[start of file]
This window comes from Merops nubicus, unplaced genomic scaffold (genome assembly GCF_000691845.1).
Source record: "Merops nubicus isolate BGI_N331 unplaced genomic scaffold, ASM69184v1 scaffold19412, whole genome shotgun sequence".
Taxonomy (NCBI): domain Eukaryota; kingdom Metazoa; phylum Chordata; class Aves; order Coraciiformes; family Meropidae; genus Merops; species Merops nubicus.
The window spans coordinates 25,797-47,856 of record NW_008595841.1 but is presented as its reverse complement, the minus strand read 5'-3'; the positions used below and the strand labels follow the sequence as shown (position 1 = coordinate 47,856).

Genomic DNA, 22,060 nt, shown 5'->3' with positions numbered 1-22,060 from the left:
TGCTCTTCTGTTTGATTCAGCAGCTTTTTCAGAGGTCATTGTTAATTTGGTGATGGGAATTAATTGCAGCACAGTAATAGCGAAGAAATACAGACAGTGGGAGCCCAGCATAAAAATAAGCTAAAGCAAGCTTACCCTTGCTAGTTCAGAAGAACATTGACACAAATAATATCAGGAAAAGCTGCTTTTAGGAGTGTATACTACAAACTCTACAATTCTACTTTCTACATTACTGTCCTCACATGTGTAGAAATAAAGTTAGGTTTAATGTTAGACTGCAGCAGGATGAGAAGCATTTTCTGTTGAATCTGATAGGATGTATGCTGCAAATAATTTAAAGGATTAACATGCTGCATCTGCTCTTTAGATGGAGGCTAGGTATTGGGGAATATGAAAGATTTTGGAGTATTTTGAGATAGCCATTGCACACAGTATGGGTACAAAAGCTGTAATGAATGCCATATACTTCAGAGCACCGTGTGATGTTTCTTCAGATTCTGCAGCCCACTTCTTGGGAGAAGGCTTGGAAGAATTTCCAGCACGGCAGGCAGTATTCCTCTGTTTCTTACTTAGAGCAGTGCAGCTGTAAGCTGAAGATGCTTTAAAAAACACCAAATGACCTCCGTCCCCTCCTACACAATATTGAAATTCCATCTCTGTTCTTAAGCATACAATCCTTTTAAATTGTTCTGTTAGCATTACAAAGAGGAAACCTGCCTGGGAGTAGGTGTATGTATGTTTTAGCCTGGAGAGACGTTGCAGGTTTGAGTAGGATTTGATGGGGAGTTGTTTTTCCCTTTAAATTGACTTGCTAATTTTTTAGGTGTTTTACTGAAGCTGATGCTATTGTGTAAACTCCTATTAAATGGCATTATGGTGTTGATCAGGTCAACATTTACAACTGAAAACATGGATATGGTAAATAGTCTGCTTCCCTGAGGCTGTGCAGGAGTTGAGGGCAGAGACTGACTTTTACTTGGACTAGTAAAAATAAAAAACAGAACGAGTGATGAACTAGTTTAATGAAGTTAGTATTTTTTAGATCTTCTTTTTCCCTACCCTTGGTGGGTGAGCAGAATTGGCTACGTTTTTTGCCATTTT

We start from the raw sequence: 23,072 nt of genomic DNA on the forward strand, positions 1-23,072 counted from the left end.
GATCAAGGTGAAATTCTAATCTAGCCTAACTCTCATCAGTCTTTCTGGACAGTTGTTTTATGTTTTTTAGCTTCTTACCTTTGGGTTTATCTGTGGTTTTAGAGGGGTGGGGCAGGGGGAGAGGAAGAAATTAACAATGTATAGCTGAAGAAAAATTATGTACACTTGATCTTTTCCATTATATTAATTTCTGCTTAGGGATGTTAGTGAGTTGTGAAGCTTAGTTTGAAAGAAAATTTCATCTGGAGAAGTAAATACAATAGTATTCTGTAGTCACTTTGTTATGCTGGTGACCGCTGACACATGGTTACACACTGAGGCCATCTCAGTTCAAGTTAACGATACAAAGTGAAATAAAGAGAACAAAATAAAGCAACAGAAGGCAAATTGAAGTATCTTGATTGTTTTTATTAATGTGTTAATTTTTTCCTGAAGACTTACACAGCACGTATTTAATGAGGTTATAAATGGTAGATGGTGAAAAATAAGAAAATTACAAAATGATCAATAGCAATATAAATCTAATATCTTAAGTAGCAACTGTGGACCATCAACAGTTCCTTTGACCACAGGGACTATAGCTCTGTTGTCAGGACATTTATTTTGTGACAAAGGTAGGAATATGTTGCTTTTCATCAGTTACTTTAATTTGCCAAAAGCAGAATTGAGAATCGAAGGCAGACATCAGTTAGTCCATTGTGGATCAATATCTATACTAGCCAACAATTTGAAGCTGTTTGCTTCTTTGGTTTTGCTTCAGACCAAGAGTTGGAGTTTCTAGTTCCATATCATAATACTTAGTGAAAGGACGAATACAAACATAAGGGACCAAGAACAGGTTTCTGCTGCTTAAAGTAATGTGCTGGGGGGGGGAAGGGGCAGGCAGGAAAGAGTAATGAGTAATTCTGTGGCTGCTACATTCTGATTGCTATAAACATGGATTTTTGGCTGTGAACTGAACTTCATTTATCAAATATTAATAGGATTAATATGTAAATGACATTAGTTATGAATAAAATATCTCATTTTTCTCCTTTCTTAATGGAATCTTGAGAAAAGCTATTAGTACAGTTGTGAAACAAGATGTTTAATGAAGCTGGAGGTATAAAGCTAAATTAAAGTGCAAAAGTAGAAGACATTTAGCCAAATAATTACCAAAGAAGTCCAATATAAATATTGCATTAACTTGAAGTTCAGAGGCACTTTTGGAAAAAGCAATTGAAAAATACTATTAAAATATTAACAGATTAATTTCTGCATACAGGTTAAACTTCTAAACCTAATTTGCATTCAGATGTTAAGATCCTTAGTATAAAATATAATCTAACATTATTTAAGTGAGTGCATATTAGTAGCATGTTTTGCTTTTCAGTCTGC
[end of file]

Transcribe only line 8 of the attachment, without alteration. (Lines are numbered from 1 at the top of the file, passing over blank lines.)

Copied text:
GATCAAGGTGAAATTCTAATCTAGCCTAACTCTCATCAGTCTTTCTGGACAGTTGTTTTATGTTTTTTAGCTTCTTACCTTTGGGTTTATCTGTGGTTTTAGAGGGGTGGGGCAGGGGGAGAGGAAGAAATTAACAATGTATAGCTGAAGAAAAATTATGTACACTTGATCTTTTCCATTATATTAATTTCTGCTTAGGGATGTTAGTGAGTTGTGAAGCTTAGTTTGAAAGAAAATTTCATCTGGAGAAGTAAATACAATAGTATTCTGTAGTCACTTTGTTATGCTGGTGACCGCTGACACATGGTTACACACTGAGGCCATCTCAGTTCAAGTTAACGATACAAAGTGAAATAAAGAGAACAAAATAAAGCAACAGAAGGCAAATTGAAGTATCTTGATTGTTTTTATTAATGTGTTAATTTTTTCCTGAAGACTTACACAGCACGTATTTAATGAGGTTATAAATGGTAGATGGTGAAAAATAAGAAAATTACAAAATGATCAATAGCAATATAAATCTAATATCTTAAGTAGCAACTGTGGACCATCAACAGTTCCTTTGACCACAGGGACTATAGCTCTGTTGTCAGGACATTTATTTTGTGACAAAGGTAGGAATATGTTGCTTTTCATCAGTTACTTTAATTTGCCAAAAGCAGAATTGAGAATCGAAGGCAGACATCAGTTAGTCCATTGTGGATCAATATCTATACTAGCCAACAATTTGAAGCTGTTTGCTTCTTTGGTTTTGCTTCAGACCAAGAGTTGGAGTTTCTAGTTCCATATCATAATACTTAGTGAAAGGACGAATACAAACATAAGGGACCAAGAACAGGTTTCTGCTGCTTAAAGTAATGTGCTGGGGGGGGGAAGGGGCAGGCAGGAAAGAGTAATGAGTAATTCTGTGGCTGCTACATTCTGATTGCTATAAACATGGATTTTTGGCTGTGAACTGAACTTCATTTATCAAATATTAATAGGATTAATATGTAAATGACATTAGTTATGAATAAAATATCTCATTTTTCTCCTTTCTTAATGGAATCTTGAGAAAAGCTATTAGTACAGTTGTGAAACAAGATGTTTAATGAAGCTGGAGGTATAAAGCTAAATTAAAGTGCAAAAGTAGAAGACATTTAGCCAAATAATTACCAAAGAAGTCCAATATAAATATTGCATTAACTTGAAGTTCAGAGGCACTTTTGGAAAAAGCAATTGAAAAATACTATTAAAATATTAACAGATTAATTTCTGCATACAGGTTAAACTTCTAAACCTAATTTGCATTCAGATGTTAAGATCCTTAGTATAAAATATAATCTAACATTATTTAAGTGAGTGCATATTAGTAGCATGTTTTGCTTTTCAGTCTGC